Remotely sensed data
Remotely sensed data from satellites, fixed wing aircraft, drones or any other non-contact platform can be used to infer human threat intensity and impacts on ecosystems. For example:
land use and land cover: remote sensing can be used to map land use and land cover change, providing insight into how human activities are transforming natural ecosystems. For example, remote sensing can be used to track the expansion of agriculture and regenerative farming practices, patterns of deforestation, and urbanisation;
vegetation health: monitoring factors such as leaf area index, chlorophyll content, and water stress can help to identify areas where plants are being impacted by threats such as pollution, overgrazing, and climate change;
wildlife habitat: remote sensing can be used to monitor changes in the extent and condition of habitats, such as forests and wetlands. For example, changes in fire activity, canopy cover or the vertical structure of forests, outside the range of natural variability, can be indicative of habitat disturbance and exploitation.
pressure maps: data on human infrastructure (e.g. buildings, roads, railways, canal networks), population density and demographics, terrain complexity, mobile gps tracks and so on, can be combined to map and monitor how human pressures on ecosystems are changing over time;
water quality: parameters such as turbidity, chlorophyll concentration, and nutrient levels can all be assessed using remote sensing;
air quality: parameters such as ozone levels, nitrogen dioxide levels, and particulate matter concentrations are accessible from remotely sensed data sources. This information can be used to identify and address sources of air pollution.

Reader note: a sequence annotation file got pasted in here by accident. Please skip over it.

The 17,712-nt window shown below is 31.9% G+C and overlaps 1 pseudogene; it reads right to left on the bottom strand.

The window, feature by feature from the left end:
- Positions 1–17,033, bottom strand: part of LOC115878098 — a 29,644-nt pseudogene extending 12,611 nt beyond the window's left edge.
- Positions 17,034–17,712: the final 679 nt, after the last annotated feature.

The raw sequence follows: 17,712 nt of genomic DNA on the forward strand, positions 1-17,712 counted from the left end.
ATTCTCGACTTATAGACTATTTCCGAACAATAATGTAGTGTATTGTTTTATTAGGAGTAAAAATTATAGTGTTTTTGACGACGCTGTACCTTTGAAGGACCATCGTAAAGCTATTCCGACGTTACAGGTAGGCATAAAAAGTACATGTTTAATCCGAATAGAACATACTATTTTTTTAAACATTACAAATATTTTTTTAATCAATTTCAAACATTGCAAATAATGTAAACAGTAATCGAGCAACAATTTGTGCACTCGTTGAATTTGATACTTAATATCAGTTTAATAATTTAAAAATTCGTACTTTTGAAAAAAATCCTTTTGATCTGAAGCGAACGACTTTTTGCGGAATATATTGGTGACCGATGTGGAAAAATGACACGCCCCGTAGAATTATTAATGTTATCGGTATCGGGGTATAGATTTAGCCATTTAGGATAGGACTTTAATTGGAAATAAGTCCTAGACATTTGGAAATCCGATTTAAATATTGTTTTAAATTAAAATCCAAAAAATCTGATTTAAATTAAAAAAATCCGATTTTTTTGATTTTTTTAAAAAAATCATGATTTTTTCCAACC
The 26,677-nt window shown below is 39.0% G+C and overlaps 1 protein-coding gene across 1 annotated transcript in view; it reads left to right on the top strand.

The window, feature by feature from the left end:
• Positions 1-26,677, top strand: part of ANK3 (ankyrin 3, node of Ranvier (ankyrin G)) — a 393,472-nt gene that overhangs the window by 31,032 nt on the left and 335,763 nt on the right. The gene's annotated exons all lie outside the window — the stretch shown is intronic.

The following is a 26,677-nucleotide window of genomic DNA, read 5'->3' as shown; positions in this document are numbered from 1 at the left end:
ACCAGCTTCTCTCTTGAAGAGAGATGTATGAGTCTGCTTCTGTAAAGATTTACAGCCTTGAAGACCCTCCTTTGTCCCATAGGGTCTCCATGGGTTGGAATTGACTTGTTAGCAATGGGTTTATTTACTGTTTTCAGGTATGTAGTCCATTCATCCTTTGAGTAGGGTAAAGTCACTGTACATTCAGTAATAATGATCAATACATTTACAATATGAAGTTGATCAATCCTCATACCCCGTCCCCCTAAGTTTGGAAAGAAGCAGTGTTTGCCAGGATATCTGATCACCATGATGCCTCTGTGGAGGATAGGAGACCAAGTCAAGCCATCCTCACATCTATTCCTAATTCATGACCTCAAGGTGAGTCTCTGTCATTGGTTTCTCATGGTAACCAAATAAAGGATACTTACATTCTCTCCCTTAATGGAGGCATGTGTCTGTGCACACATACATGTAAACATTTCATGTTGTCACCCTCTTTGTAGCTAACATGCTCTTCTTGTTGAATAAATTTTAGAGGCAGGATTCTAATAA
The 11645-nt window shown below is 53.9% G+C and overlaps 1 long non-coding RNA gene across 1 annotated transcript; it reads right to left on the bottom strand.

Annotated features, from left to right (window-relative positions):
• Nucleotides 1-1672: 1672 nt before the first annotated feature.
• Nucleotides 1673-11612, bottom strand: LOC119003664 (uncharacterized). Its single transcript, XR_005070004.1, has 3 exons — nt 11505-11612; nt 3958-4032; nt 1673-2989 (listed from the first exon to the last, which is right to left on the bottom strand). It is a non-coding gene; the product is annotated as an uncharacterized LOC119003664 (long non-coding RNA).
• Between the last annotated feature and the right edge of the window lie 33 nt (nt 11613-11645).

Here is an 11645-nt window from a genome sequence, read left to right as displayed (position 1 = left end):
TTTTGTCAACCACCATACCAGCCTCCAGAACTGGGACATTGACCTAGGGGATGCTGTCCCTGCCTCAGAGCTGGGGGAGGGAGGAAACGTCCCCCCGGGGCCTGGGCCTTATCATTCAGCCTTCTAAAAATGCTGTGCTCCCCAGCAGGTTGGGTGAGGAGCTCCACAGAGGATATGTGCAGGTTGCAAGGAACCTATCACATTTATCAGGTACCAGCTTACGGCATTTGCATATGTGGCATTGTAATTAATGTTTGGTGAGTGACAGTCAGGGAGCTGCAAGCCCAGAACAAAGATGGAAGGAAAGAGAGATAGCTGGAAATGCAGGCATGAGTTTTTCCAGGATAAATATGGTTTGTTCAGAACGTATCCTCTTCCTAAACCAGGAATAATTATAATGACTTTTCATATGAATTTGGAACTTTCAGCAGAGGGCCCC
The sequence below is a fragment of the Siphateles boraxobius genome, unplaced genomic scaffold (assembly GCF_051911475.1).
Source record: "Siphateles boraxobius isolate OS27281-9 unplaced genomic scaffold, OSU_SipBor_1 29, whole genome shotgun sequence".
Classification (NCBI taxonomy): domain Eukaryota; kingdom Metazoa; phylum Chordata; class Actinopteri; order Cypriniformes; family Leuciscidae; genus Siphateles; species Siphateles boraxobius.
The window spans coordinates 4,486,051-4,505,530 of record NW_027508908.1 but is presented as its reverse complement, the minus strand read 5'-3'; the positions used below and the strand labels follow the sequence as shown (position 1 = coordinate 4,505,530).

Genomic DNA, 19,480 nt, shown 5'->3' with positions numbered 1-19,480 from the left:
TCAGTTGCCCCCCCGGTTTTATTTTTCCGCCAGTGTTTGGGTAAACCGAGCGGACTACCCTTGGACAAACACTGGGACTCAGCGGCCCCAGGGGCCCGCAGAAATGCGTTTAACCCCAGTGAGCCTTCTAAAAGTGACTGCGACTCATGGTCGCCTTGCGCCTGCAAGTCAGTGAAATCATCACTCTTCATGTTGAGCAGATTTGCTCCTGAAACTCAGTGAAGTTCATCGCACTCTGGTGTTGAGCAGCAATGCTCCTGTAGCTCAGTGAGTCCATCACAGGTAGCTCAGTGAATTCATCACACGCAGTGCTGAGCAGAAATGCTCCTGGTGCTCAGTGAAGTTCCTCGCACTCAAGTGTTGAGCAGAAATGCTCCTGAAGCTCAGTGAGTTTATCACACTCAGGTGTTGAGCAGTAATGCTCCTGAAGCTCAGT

Swimming against the tide?
There is building momentum for the development of nature credits, apparently driven by corporate demand: businesses are increasingly considering their wider environmental impacts beyond greenhouse gas emissions. However, whereas the carbon market is well established and carbon finance firmly on the balance sheet, most finance for biodiversity-related activity is through corporate social responsibility budgets.
While metrics for biodiversity are undoubtedly important, they introduce two major impediments to the development of nature markets. First is the lack of fungibility: the particular biota present at one place at one point in time is unique. At the same location, changes over time can be monitored and quantified relative to one another but it is generally not possible to say how change in one place ranks against change in another, especially when the magnitude of change is small.
The second impediment is that, for a corporate to respond proportionately (i.e. to spend neither too much nor too little), it must have the means to quantify its requirements in a way that is compatible with whatever metrics are being used by the nature credit supplier. Again, the uniqueness of biodiversity measures makes this all but impossible and will stifle market scaling.
Switching things around and focusing on quantifying the drivers of loss provides the basis for a framework that addresses both of these issues.
Advantages of driver-focused approach